Friday, October 2, 2009

Poetry Friday: From the Poetry Pavilion at the National Book Festival

Before I jump into my Poetry Friday post,  a reminder of the Jody Call Contest to win a signed copy of Operation Yes. (Jody calls are poetry, too!)  I already have my first entry, and promises (dares, teases, hopes) from several others who say you're trying it.  Boo-yah!

Also, don't forget to nominate your favorite book in the Poetry category for the Cybils. (I'm a second round judge and I can't wait to see what entries are going to knock me down with their brilliance this year.)

Okay, on to my notes from the Poetry and Prose Pavilion at the National Book Festival, which I deferred from my main Book Festival post on Sunday.

I scrambled into my seat late for Edward Hirsch, who was reading from his own work before taking questions about poetry in general.  I'm a huge fan of his book, How to Read a Poem and Fall in Love with Poetry, so it was the Q&A that most rocked my world.

First off, Hirsch is hilarious.  If a questioner asked: "How can you use line lengths to convey meaning in poetry?"  Hirsch would repeat the question at his microphone, garbling it to a put-down of his own poems: "The kind gentleman asked: How come the line lengths in your poetry make no sense?"

After the laughter, he would give a beautifully reasoned answer.  For the line length question, he explained that the norm for spoken English is the five beat length of iambic pentameter---that's what sounds natural to our ears.  So, if a poet uses lines longer than that----Walt Whitman, for example---we hear it as something beyond the everyday, entering into the visionary or prophetic realm.  If a poet uses shorter lines---William Carlos Williams in The Red Wheelbarrow---we hear a focus on the concrete, physical world, perhaps with a sense of loss.

He also said these wise things, which I tweeted (that sounds blasphemous, somehow):

"A poem must have something at stake."

and in response to a question about religion in his poems:

"Poetry is unauthorized testimony."

Wow. I could write all day on those answers.

I have more from the Poetry Pavilion, but that's all I have time to write up today.

Here's an Edward Hirsch poem for you, and if you follow the link, there's a recording of him reading it, so you can pretend you're in the pavilion, listening:

Wild Gratitude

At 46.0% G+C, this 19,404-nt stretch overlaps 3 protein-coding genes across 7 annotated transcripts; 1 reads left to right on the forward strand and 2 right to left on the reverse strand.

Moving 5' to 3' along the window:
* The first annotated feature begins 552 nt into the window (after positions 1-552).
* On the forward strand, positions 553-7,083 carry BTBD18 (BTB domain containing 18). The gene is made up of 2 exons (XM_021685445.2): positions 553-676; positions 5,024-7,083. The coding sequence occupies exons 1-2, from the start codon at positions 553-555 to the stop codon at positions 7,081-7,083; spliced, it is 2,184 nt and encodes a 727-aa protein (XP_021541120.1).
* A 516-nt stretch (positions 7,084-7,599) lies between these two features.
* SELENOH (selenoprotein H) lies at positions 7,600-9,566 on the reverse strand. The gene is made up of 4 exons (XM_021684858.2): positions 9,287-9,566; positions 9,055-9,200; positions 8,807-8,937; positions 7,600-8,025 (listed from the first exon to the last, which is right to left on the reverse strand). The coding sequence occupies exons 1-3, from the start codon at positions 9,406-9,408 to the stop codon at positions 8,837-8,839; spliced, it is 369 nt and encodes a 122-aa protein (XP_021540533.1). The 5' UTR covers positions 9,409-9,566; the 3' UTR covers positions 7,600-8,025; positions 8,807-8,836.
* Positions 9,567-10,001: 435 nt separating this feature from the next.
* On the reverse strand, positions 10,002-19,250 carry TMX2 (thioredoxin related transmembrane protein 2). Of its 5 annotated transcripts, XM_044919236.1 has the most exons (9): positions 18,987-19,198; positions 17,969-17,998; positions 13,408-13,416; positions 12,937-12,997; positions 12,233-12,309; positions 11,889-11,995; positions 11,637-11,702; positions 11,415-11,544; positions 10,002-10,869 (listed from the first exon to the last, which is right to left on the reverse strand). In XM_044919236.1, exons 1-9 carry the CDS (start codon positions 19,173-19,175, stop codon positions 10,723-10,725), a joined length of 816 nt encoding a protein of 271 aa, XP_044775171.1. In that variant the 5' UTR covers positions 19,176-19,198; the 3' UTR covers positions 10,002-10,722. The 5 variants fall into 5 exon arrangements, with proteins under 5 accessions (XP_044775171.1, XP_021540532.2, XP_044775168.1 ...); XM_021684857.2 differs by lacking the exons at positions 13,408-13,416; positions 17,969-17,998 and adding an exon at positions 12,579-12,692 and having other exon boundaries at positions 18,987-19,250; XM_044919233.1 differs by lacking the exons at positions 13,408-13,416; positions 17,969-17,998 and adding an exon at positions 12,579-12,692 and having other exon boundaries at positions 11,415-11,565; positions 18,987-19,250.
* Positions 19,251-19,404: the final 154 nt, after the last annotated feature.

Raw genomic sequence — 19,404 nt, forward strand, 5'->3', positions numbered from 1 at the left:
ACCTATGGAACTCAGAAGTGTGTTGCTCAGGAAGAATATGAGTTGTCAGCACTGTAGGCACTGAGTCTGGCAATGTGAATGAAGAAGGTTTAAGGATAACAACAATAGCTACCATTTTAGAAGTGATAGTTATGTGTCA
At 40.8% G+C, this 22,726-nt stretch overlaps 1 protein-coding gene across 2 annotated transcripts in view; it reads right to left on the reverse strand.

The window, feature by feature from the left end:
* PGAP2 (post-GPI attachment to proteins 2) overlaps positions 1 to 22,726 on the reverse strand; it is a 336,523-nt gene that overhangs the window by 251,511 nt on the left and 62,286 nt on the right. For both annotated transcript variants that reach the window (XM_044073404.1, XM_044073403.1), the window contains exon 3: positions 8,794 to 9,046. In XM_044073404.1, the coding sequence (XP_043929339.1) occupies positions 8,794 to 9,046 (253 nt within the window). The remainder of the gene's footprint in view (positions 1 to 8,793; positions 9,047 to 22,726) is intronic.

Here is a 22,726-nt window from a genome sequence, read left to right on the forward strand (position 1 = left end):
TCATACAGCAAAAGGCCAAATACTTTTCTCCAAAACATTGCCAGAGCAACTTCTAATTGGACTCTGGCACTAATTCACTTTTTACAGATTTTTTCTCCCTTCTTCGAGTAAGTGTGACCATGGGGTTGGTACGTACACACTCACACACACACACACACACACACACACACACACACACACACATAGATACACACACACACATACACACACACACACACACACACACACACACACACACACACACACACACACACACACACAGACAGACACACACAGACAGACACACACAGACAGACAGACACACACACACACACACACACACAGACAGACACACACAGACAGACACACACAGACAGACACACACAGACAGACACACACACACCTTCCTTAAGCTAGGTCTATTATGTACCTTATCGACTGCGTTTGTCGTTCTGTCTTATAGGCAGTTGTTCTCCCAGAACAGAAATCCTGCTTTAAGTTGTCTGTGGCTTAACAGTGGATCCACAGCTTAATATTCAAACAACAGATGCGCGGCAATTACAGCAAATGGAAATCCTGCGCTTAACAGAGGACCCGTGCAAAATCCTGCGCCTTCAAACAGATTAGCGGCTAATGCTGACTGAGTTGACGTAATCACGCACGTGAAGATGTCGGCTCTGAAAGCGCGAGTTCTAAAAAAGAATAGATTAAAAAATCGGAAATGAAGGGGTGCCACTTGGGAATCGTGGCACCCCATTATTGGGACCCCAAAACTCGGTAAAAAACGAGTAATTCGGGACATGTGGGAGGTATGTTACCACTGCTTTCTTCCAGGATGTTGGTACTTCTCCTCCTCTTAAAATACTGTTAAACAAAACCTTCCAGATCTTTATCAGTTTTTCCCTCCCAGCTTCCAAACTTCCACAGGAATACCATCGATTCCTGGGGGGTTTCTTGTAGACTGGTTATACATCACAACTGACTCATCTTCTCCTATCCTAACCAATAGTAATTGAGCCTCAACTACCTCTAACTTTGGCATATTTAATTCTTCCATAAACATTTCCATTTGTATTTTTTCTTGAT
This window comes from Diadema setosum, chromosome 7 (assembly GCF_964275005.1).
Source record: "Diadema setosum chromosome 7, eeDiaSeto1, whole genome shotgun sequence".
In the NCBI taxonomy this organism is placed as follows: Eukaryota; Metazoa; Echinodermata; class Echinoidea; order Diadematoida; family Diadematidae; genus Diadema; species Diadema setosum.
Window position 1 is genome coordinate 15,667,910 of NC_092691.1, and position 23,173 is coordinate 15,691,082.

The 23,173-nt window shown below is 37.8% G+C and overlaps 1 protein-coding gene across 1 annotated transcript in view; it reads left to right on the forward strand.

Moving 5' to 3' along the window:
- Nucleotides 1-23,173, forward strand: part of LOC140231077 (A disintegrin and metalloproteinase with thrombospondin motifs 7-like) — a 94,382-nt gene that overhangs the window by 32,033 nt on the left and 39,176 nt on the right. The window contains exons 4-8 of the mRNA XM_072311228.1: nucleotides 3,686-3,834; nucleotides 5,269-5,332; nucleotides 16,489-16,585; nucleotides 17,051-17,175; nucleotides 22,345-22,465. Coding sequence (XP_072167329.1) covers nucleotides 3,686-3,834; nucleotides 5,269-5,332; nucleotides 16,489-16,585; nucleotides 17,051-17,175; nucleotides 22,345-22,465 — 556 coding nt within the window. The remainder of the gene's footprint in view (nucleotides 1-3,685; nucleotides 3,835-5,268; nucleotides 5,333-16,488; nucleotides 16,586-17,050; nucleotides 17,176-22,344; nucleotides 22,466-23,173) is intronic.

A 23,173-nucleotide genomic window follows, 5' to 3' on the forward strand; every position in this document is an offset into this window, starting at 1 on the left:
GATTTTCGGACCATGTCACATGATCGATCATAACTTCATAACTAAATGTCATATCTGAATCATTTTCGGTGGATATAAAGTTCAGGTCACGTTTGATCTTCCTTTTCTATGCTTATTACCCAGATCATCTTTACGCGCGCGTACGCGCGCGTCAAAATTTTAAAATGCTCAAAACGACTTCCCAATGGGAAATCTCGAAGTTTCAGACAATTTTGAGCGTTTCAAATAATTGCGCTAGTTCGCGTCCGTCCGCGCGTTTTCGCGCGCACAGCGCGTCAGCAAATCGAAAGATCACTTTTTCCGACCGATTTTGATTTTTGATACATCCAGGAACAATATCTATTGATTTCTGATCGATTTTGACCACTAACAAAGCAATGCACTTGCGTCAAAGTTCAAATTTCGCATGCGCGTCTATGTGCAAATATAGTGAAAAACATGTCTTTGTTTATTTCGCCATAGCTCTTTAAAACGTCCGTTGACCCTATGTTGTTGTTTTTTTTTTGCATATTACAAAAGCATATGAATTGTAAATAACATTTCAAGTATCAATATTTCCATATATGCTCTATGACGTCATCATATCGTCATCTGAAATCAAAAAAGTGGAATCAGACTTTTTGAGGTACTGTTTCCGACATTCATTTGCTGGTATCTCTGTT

by Edward Hirsch

Tonight when I knelt down next to our cat, Zooey,
And put my fingers into her clean cat's mouth,
And rubbed her swollen belly that will never know kittens,
And watched her wriggle onto her side, pawing the air,
And listened to her solemn little squeals of delight,
I was thinking about the poet, Christopher Smart,
Who wanted to kneel down and pray without ceasing
In every one of the splintered London streets,

Read the rest here.

Poetry Friday is hosted today by Kelly at Crossover.


  1. Sara,

    I so wish I could be there with you!

  2. Ohh, unauthorized testimony, testimony being the report of someone who has felt, seen, heard. Lovely, lovely. And his poem made me long to read the Christopher Smart again, and so I shall.

    I am thinking of my own Jody Calls, and marching along today. Have fun!

  3. Thanks for this post today -- I needed the shot in the arm provided by the the Hirsch recording ... and your jody call posting! I haven't posted anything poetry-related today, but do so enjoy refueling on Poetry Fridays.

  4. Enjoyed this post! Thanks.

  5. Oh, Edward Hirsch how I adore you...
    I have not read this one before and it is just positively achey, isn't it????
    Thank you...

  6. Thanks for sharing the Edward Hirsch poem and your reflections of his reading! It sounds like an amazing event!!

  7. Holy wow, I love that poem! I saw it on Friday but wanted to come back and read it without noise around me. Little Willow needs to see it, too. Man, that is beautiful.

    So is "Poetry is unauthorized testimony." Didn't you have a post a while back with succinct statements like that about what poetry is? Or am I making this up? Wouldn't it be neat for someone to compile these?

    Jules, 7-Imp

  8. Yes, Jules---I think you're thinking of the post I did in April, where I quoted Hirsch quoting other poets on what poetry is.

    He blew my mind; he really did.

  9. What an amazing experience that must have been! Thanks for sharing it with us. I'm thinking about jody calls now...


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